"The key for black business in the next generation is going to be in acquisitions of existing companies instead of reinventing the wheel each time," says Butch. "I would love to see us acquiring other companies. That will give us the oportunity to develop further some of my fellow directors as well as bring in black managers and chief operating officers to fill positions that they might not otherwise gain access to. That will be a key challenge for black entrepreneurs over the next 20 years."


C.H. James & Co.

When Charles H. James III became CEO of his family's business in 1988, it was more a rite of passage than the completion of a succession plan. Three prior generations of James men had successfully operated C. H. James & Co., a Charleston W. Va.-based food distribution business. Now it was his turn to continue the 109-year-old legacy.

James, 33, grew up working beside his father, C.H. James II. He worked just about every job in the company, and was anxious to step in once his father retired. "When your name is on the building and the trucks that distribute the food, you feel a personal pride, and you accept the responsibility," says James.

He has merged his Wharton School training with the grity work ethic of his predecessors, to create a tremendous growth strategy. And his experience as a banking associate helped him find creative ways to finance that growth. During his first four years as CEO, James has transformed C.H. James from a $4 million regional operation into a $18 million multinational conglomerate.

Says James, "The goal is not just to maximize wealth. The goal is to turn over the business in a healthy conditon--so that the next generation will be able to enjoy the same things that you did."


Johnson Publishing

Co. Inc.

When 74-year-old publishing magnate John H. Johnson decides to retire, it is his daughter, Linda Johnson Rice, who will succeed him as chairman of Chicago's $261.3 million Johnson Publising Co. Inc. Rice will become one of only a handful of women CEOs of major companies in the country.

Since 1987, the year she received her master's degree in business administration from Northewestern University's J.L. Kellogg School of Management, Rice has served as Johnson Publishing's president and chief operating officer. Rice has worked in tandem with her father overseeing the company's tree magazines, two radio stations, its hair care division, television production affiliate, and the Fashion Fair Cosmetics line.

It is in Fashion Fair that Rice, 34, see the greates opportunity for growth over the next two decades. "I see Fashion Fair as a major global player in the cosmetics field," she says. Despite having offices in France and the United Kindom, which distribute cosmetics in parts of Europe and Africa, Rice insists, "We still haven't really tapped that market."

However, that won't stop determined Rice. Her own personal challenge, she says, is to "be even 50% as successful as my father has been. We would like to shoot for 150%, but for me, 50% would be a huge achievement."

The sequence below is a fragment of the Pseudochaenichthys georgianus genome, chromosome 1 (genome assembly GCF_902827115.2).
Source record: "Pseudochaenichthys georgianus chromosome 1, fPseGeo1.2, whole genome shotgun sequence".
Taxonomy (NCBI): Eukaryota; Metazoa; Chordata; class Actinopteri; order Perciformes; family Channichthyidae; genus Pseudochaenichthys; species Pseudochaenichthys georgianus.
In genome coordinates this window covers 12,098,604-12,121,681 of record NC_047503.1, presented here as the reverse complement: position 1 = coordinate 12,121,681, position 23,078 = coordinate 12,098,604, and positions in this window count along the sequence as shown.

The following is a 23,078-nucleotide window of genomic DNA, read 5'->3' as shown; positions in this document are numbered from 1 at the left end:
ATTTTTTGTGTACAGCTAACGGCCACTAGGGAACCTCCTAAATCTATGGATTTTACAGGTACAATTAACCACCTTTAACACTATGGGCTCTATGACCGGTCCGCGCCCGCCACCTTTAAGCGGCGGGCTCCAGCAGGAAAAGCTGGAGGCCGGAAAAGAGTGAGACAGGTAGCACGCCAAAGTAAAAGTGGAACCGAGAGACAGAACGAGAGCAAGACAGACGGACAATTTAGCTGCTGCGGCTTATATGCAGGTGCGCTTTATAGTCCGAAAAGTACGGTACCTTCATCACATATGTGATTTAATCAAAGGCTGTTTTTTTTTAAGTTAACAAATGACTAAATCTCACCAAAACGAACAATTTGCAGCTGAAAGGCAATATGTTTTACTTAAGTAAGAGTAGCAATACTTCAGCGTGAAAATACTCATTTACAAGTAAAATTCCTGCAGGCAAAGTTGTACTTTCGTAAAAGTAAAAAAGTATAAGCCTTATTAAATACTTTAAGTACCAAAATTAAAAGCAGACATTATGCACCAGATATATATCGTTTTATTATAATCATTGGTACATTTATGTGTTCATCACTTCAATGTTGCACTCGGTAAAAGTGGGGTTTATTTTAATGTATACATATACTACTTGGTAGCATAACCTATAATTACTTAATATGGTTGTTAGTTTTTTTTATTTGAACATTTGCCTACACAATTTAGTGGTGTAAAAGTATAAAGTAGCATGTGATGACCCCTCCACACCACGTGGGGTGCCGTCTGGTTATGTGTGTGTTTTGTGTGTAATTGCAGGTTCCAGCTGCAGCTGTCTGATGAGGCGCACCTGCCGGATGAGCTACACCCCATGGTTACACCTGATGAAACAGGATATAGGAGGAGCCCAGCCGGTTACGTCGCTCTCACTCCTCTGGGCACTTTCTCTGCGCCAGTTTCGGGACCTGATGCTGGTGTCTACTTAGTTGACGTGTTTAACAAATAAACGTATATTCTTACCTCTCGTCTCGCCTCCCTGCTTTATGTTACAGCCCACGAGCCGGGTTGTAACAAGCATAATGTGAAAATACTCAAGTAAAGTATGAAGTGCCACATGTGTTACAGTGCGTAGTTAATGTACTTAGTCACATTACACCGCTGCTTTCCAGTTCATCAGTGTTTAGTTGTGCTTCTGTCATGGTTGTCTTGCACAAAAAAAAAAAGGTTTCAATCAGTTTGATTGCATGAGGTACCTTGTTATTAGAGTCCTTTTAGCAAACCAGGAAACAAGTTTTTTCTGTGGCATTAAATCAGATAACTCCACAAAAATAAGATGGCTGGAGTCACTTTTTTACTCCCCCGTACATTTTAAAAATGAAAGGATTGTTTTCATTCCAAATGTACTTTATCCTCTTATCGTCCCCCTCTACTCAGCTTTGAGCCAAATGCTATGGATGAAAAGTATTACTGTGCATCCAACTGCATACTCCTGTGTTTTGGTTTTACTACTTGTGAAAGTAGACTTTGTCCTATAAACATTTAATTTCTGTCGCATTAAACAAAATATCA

Inner City

Broadcasting Corp.

As one of a handful of children of BE 100s CEOs to have completed the transition from president to chairman, Pierre "Pepe" Sutton of New York's Inner City Broadcasting Corp., has a unique perspective on his job. In short, he says, "I kind of like it."

This statement is telling only because the 45-year-old Sutton admits he "wasn't looking forward to it" at all. By the time Sutton took the reins in January 1991, he had already served as president of Inner City for almost 20 years under his father, chairman emeritus Percy E. Sutton.

In many ways, says Pierre, advancing to chairman was "sort of anticlimactic because I've been doing this for so long." But the transfer of the Apollo Threatre--soon to be owned by the nonprofit Apollo Threatre Foundation-hass created fresh challenges for Inner City and added a new dimension to the chairman's tasks. Meanwhile, Sutton must still keep his company's radio stations, in cities such as New York, Detroit and Los Angeles on top.

Assisting Sutton as he guides the $26 million company into the next century are his sister, Cheryl, who was running the Apollo Theatre, and cousins, Chuck Sutton and Oliver Sutton II.

"We fully intend to control this company into infinity," says Pierre. "It's so critically important that we institutionalize our businesses. These [black] companies are much more impportant to our community than IBM is to the larger community. We must continut to own them. The founders' thoughts must remain alive."
COPYRIGHT 1992 Earl G. Graves Publishing Co., Inc.
No portion of this article can be reproduced without the express written permission from the copyright holder.
Copyright 1992, Gale Group. All rights reserved. Gale Group is a Thomson Corporation Company.

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Title Annotation:black executives
Author:Clarke, Caroline V.
Publication:Black Enterprise
Date:Jun 1, 1992
Previous Article:Building a first-rate management team.
Next Article:Saying goodbye to corporate America.